Just because we’re located in a rural part of Appalachia, this part of Virginia and in a small, rural county — don’t count us out. The people here — they have lives, they have lives that tell stories.
Morris Fleischer: Depending on the measurements, we’re basically in the zone. We’re seconds away. There’s a lot at stake. My office is overlooking where the pipeline is going to cross Route 42. God forbid there would be some sort of conflagration — we would all pretty much be incinerated. We’re in the blast zone and all of historical Newport would just go up in flames as it did in 1902 when the whole village burned up except for the church. So it’s the only pre-1902 building in the village itself because somehow it was able to escape that fire. I think about the safety of the people who come to worship here and come to work and serve out of these walls that have been here for 167 years.
It’s been quite challenging. As a church, the pipeline has had several manifestations. It’s moved around quite a lot and each option has affected people in our church. It’s terrifying to be honest with you. People are pretty scared — mainly because it’s such a large pipeline. It’s not like you are putting in a new line to a subdivision. There’ a lot of fear. There is this feel of uneasiness. We’re having this kind of the Sword of Damocles hanging over you with this threat of this pipeline.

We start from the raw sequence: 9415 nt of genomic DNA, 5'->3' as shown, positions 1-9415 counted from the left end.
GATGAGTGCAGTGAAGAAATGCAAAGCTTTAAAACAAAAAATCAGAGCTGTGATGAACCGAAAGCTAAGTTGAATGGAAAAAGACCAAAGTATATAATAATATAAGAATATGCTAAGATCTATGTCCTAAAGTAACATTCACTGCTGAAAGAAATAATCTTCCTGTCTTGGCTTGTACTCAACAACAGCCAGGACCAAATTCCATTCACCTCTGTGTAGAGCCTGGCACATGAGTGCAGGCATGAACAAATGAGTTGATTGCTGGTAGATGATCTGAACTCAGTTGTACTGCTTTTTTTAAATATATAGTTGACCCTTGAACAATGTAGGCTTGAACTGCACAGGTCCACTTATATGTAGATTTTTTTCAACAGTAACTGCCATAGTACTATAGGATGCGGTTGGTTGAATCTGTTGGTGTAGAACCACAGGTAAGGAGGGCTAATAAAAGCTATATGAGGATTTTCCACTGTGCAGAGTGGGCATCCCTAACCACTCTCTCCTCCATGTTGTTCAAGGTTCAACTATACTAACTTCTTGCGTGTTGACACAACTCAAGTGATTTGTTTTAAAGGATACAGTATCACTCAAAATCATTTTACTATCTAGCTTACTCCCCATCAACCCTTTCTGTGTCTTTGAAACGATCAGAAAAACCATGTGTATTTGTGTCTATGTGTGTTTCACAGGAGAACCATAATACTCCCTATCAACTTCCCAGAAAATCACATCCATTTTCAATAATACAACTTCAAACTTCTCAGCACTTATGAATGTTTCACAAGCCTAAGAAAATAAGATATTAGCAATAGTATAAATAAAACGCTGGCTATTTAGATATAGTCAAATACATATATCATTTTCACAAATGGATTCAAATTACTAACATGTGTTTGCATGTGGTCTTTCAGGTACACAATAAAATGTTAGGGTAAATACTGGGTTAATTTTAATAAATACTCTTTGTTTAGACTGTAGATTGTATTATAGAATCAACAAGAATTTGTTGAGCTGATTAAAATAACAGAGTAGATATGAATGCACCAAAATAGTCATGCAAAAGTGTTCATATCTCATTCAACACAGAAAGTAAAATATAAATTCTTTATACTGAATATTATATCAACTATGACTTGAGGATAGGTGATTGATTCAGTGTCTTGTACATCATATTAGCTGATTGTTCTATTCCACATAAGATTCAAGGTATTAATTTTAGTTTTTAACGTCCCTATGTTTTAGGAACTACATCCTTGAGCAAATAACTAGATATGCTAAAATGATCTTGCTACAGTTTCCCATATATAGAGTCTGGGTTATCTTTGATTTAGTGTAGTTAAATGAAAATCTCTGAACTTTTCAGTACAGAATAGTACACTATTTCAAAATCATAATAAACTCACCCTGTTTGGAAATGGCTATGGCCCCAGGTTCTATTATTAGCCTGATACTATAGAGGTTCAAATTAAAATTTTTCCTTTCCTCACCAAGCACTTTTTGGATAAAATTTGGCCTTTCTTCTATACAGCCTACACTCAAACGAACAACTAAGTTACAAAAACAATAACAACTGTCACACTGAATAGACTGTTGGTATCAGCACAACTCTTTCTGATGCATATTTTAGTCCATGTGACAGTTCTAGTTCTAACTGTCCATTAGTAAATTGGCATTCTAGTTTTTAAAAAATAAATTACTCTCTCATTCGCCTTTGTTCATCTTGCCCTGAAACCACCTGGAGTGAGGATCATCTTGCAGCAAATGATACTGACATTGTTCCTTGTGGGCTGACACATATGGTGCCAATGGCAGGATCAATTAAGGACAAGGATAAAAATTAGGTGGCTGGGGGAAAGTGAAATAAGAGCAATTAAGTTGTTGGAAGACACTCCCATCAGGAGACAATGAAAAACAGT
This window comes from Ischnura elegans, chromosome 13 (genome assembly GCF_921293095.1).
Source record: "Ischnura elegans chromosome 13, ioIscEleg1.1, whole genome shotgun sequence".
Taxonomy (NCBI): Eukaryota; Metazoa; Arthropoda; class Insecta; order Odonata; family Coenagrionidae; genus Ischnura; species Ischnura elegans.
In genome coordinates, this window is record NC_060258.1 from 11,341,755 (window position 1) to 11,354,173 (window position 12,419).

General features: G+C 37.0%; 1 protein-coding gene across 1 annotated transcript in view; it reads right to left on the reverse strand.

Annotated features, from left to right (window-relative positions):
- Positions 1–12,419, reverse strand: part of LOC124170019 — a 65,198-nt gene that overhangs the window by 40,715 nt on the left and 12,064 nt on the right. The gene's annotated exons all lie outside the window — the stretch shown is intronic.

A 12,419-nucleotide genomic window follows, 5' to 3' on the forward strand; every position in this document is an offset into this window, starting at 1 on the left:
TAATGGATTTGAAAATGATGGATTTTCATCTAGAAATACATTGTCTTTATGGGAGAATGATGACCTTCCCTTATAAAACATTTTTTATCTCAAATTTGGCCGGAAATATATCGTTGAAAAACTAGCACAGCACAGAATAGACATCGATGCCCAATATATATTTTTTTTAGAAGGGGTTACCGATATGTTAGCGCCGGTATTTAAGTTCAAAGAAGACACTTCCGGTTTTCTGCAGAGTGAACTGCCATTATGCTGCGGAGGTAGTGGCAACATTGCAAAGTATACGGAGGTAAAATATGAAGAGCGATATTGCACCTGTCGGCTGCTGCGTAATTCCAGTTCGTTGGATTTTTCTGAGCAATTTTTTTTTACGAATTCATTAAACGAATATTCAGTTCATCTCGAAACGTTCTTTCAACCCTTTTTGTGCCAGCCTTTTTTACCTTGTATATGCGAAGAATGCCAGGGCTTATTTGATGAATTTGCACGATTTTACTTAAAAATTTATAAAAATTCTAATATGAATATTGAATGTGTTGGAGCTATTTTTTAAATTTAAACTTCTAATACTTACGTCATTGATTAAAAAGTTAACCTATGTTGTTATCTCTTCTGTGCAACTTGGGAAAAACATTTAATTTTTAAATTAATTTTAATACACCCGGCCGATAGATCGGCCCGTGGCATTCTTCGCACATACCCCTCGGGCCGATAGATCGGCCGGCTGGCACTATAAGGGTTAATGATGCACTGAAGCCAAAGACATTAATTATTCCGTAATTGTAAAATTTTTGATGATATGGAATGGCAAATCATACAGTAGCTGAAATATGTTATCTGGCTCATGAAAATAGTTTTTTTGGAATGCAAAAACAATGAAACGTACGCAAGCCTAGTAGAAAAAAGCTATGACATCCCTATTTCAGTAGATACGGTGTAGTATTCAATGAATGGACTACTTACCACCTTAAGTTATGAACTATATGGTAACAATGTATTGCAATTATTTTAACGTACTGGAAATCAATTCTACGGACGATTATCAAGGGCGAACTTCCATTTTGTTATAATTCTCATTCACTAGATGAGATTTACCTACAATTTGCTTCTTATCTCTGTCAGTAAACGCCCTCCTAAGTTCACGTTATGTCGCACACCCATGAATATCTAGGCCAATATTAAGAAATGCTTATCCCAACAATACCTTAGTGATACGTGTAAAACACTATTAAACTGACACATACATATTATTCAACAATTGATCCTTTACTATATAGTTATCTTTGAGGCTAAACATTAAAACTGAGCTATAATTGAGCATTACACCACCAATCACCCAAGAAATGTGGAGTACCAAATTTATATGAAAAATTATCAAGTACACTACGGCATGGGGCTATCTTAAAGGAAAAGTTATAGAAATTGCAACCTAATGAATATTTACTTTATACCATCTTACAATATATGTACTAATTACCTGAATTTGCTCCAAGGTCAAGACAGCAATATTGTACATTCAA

We are called to be stewards of God’s creation, not to rape and pillage and plunder God’s creations. So, I believe that there is an underlying theology that we are called to be people who preserve and are caretakers as opposed to just take advantage of. If it’s going to cause future generations of trouble, then what gives us the right to contaminate or to use up resources that might be necessary down the road?
There’s no direct community benefit. It’s not like it’s bringing natural gas to the community. It’s bringing natural gas through the community. There is no local benefit to this thing at all. It devalues property. It’s a private company that’s somehow being allowed to operate under utility laws that were constructed for eminent domain. You get property rights issues involved in this thing and so you have people on both sides of political aisle. Conservatives may really be upset about the property rights issues. Others may be more concerned about the environmental issues — but all their voices are united against the pipeline as it is.
When we talk about politics, it’s unfortunate that we have to bifurcate everything into a left and right kind of issue with a hyper partisan nation. It’s very challenging to play that middle line — what the founder of Methodism John Wesley would have called the ‘middle way’ or the ‘via media’.
We have to remember that Jesus was political. He was not partisan, but he was very political in the sense that he challenged both the religious and political authorities of his time.